“Not Like Everyone Else – An Ode to a Copper”
~ By an Unknown Constable
My position is unique. I am treated as an inferior by the upper classes, as a superior by the working classes yet tolerated by both as a necessary evil. I am respected by a minority of the criminal element, amongst whom I spend the majority of my working life.
My character is warped and reshaped and hardened by the nature of my work. Amongst the misfits, the vicious, the ignorant, the pathetic dregs of humanity, the junkies, the violent drunks, the wife beaters, the rapists, the paedophiles, the criminally insane and occasionally the killer. In my years of experience I have seen, done and been subjected to many things outside the normal experience of everyday life. I have been insulted, abused and spat at. Threatened at one time or another with every thing you can imagine, a broken bottle, a length of wood, a garden fork, a knife, a homemade axe, a sword, a screwdriver and at one time a very good imitation firearm. I have been punched with fists, kicked with boots and hurt by heads, I have spent time in hospital after being assaulted in one of the numerous pub brawls I have been called to attend.
I have seen the aftermath of fire, accident, suicide and murder. I have seen the mutilated body of a 12-year-old-girl, the victim of a man’s lust. I have seen the 8lb remains of a six month old baby, the victim of its parents’ ignorance and poverty. I have seen the charred corpse trapped in the passengers seat of a crashed car, the victim of his best friend’s drunkenness and I have recovered the drowned body of a suicide, a victim of his own depression and society’s indifference. I have stood at the bottom of a quarry beside a crumpled heap that had earlier been a 4-year-old boy playing happily at the top of a cliff. I have seen, in all its ugliness, death from neglect, death from shooting, death from accident and death from design.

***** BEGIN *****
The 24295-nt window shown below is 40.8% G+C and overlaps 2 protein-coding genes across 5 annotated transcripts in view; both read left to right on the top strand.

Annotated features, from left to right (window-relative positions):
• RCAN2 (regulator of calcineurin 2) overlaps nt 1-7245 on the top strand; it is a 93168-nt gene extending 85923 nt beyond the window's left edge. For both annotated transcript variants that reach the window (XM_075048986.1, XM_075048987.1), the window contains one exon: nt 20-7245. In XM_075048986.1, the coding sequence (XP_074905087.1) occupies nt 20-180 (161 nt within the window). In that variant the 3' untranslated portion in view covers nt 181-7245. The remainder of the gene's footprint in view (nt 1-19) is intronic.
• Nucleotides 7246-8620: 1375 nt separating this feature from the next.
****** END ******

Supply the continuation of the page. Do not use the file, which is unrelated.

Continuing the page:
I also see the ugliness of life. I live with violent death and violent life and I am changed by it. I watch as the trust and optimism of youth are quickly changed into suspicion and cynicism and I am poorer for it. Both in my work and in my private life I am subjected to a rigorous code of discipline and can be fined or even dismissed for breach of that code. I can be maliciously complained about, by criminals whose word is deemed better than mine and I can be subjected to investigation for things I have never done. Refused the rights of an ordinary person and treated worse than a criminal. I am assumed guilty until proven innocent; they are innocent until proven guilty.
Although on the lowest rung of the rank structure, receiving orders from many superiors, I am expected to retain my initiative, make split second decisions and forfeit my job and my freedom should I get it wrong following those orders.
At the same time I have to be both servant and master to the public. I am expected to be courteous, patient, even-tempered (sometimes in the face of extreme provocation), tactful, considerate, efficient, firm, authoritative, courageous, good humoured, fearless and still be human. My greatest asset is common sense, which is not as common as the name suggests.
I have no legal qualifications but I am expected to carry in my head 150 years of legislation and keep in touch with all the changes in that legislation, and should I forget any part of it or get the procedures wrong I am criticised and castigated. I am an open target for trained lawyers who are trained and for fiscals to blame. I am a walking treasure trove of information, a tourist guide, a street map, a marriage guidance councilor, arbitrator to all manner of disputes, controller in traffic, receiver of lost property, dogs and children and keeper of the peace.
At night I may be asked to walk the lonely streets with no protection other than my uniform and my wits. Always in the back of my mind is the possibility of sudden death at the hand of an armed criminal – a fate met by an ever-increasing number of my colleagues, and yet I am scared of the consequences of being armed and carrying a gun. I work shift work, night duty, early morning duty and evening duty. I am on the streets for eight hours and more in all kinds of weather; being soaked to the skin or so cold that my fingers are unable to turn my torch on or answer my radio is common occurrence.
My weekends off and time with my family are few and far between. All this and then people say I am over paid…
I am a Police Officer.